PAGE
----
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Unleashed: Kari Davidson, UW's Keeper With A Huge Cause
Release: 06/13/2012
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June 13, 2012

By Gregg Bell
UW Director of Writing

SEATTLE - Kari Davidson had been set to graduate with her class last week as the new owner of a visual communications design degree. Instead she boarded a plane on Wednesday bound for China.

The Huskies senior goalkeeper is on a 10-person team of undergraduates, graduate students and faculty from UW's School of Art/Division of Design that is giving a presentation there on water conservation in developing societies.

Davidson was thinking last fall season was her final soccer one at Washington. Instead she will be making more saves for UW this fall as a redshirt senior - while also saving something more precious and noble.

The lives of orphaned children and families in Haiti.

She has teamed with Seattle commercial real-estate agent Kaitlin Jackson to start Haiti Babi, a non-profit organization that seeks to employ and empower Haitian mothers that do not currently have the means to care for children forced into orphanages on the impoverished Caribbean island.

Last month, Davidson traveled with Jackson to Haiti for the first time.

"It is hard to put into words what I saw," Davidson told me before she left for China, "but it was amazing."

She and Jackson lived for 10 days in an orphanage in Cap Haitian. They met the mothers and their children the project is seeking to reunite. Davidson particularly adored a 2 1/2-year-old there, one that weighed just 12 pounds.

She and Jackson hired their first mother-trainer. That key first person will be teaching other Haitian mom employees to knit the baby blankets Haiti Babi hopes to be selling online by summer's end (at and!/HaitiBabi ).

"We love Kari Davidson," her Huskies coach, Lesle Gallimore, says simply, proudly, sincerely.

What's not to love?

Davidson is also interning this summer at Microsoft's headquarters in the Seattle suburb of Redmond, working in user-experience design. That's where I caught up to her - barely - on Monday, as she taking a final bite during a condensed lunch. Last summer she was a business innovation intern at Nike world headquarters in Beaverton, Ore., minutes from her hometown.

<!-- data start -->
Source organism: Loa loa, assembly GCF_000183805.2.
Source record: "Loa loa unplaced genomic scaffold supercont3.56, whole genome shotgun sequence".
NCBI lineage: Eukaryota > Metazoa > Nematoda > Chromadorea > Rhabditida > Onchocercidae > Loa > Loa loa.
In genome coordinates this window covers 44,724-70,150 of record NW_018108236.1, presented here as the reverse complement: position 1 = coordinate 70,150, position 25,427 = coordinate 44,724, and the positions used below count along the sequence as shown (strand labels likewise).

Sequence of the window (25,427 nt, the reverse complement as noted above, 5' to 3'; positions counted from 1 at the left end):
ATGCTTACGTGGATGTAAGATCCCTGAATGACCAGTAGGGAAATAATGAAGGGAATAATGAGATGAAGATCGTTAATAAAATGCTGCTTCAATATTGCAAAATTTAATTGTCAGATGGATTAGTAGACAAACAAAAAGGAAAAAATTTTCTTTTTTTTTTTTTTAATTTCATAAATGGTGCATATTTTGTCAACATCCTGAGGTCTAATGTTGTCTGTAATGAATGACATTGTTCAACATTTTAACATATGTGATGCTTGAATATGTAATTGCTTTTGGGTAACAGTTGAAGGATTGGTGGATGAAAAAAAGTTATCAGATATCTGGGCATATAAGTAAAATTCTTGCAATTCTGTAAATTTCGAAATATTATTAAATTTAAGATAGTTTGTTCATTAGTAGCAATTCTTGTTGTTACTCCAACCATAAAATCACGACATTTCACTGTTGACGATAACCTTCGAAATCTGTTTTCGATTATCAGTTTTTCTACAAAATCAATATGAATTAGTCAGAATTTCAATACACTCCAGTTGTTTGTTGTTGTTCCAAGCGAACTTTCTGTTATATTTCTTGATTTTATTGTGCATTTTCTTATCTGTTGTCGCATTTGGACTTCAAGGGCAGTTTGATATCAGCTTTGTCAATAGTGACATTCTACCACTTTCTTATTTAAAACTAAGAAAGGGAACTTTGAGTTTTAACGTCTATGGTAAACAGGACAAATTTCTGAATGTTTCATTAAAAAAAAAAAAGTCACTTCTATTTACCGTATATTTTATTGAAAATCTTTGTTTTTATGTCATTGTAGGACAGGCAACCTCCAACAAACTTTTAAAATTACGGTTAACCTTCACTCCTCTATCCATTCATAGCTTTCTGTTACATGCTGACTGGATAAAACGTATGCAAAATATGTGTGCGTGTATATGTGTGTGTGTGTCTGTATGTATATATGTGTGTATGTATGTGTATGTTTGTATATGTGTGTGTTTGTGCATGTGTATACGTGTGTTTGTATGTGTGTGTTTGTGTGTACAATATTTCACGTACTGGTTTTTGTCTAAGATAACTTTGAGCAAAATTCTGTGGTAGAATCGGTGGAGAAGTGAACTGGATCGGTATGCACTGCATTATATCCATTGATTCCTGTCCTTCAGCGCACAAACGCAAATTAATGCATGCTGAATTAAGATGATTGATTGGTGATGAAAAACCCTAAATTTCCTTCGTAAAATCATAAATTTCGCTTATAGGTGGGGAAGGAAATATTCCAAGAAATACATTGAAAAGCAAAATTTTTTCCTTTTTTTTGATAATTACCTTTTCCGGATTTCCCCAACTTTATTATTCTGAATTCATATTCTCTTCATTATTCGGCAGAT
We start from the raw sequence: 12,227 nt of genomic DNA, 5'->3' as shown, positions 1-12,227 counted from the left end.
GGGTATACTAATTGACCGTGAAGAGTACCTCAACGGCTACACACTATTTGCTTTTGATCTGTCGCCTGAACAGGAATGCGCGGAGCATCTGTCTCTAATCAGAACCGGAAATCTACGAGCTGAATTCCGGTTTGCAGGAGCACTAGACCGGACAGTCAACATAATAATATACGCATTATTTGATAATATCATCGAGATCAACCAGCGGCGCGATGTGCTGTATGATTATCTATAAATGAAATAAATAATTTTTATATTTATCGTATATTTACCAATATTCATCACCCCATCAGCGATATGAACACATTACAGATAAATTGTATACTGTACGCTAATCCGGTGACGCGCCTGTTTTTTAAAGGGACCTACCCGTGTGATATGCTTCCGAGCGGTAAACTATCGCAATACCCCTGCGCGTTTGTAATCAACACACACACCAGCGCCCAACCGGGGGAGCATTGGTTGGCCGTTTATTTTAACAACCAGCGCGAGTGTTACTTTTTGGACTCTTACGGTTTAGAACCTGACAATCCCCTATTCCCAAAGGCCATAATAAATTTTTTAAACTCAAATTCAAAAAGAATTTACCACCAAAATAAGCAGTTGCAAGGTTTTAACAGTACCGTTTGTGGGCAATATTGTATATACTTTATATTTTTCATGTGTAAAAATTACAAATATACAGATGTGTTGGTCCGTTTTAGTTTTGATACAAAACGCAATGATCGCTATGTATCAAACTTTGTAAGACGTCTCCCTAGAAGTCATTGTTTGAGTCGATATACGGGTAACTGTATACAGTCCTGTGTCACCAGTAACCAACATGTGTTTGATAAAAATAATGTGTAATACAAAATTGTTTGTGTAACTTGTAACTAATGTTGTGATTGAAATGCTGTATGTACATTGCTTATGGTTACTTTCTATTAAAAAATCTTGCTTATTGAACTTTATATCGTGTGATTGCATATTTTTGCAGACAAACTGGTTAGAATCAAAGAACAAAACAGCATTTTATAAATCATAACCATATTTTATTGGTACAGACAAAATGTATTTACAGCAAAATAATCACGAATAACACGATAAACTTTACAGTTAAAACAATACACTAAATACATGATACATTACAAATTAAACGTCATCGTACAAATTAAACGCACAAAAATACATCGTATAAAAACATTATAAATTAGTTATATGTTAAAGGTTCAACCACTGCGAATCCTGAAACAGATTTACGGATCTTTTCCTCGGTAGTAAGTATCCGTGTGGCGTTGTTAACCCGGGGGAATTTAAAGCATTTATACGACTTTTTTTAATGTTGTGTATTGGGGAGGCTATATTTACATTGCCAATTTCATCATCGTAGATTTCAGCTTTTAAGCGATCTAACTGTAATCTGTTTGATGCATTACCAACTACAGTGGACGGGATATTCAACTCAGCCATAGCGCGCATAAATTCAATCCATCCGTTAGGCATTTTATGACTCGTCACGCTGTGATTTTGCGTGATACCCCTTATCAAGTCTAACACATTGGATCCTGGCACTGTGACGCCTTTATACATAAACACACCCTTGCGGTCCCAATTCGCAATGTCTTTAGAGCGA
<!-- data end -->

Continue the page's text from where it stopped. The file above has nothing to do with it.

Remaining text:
Two summers ago, she worked on her own to find a volunteer organization. Inspired by the Huskies' preseason trip to Brazil in 2009, Davidson packed bags full of soccer gear and took a spontaneous, 17-day adventure to the West African nation of Ghana. Her red hair and height were a curiosity to the people there. Her soccer clinics were a revelation and joy (/ViewArticle.dbml?DB_OEM_ID=30200&ATCLID=208037576).

Just your regular college kid on one-woman soccer and social expeditions across the world.

Find me another 22-year-old student-athlete at a major Division-I school that is doing more than this driven, indefatigable and compassionate woman from Portland.

Heck, find me another athlete anywhere in America that is maximizing opportunities and contributing more to more people on and off the field than Washington's Kari Davidson.

"Yes, Kari is a high-energy lady!" her parents, Rich and Leah Davidson, wrote in an e-mail.

And she's not even out of college.

"Kari is a very special person. Anyone that meets her knows that," said Jackson, who earned a master's of science degree from UW last June then met Davidson in February a social enterprise start-up event in Seattle.

That's where Haiti Babi was born.

"I was actually surprised she was 22 and still in college. She holds herself so poised and professionally," Jackson, 27, said. "She's an impressive person in and of herself, just in her character and persona.

"Just that here she was, a 22-year-old senior, and she was spending a weekend at a social entrepreneurship conference. She could have been doing anything else. That in itself was impressive."

Jackson has been in real estate since 2006. She knows how good Davidson must be to have secured college internships with Nike and Microsoft in successive summers.

"She has the chops to hang with the big guys. But she what she really wants to do is social work that is meaningful, something that is bigger than herself," Jackson said over the phone Tuesday.

"She is always running around crazy busy, but it is because she is so passionate in everything she does. It is definitely inspiring, her enthusiasm and her passion to do something for others."

Nothing is more inspiring or impressive than Haiti Babi.


Davidson was seeking a higher social calling in late February when she was one of about 60 attending the SocEnt Weekend, a three-day think tank for turning social entrepreneurial ideas into potential startup companies. The event was at the HUB Seattle, a place for collaborative work on social issues in Pioneer Square.

Davidson had recently completed that transformative summer internship at Nike in 2011 exploring ideas in business innovation.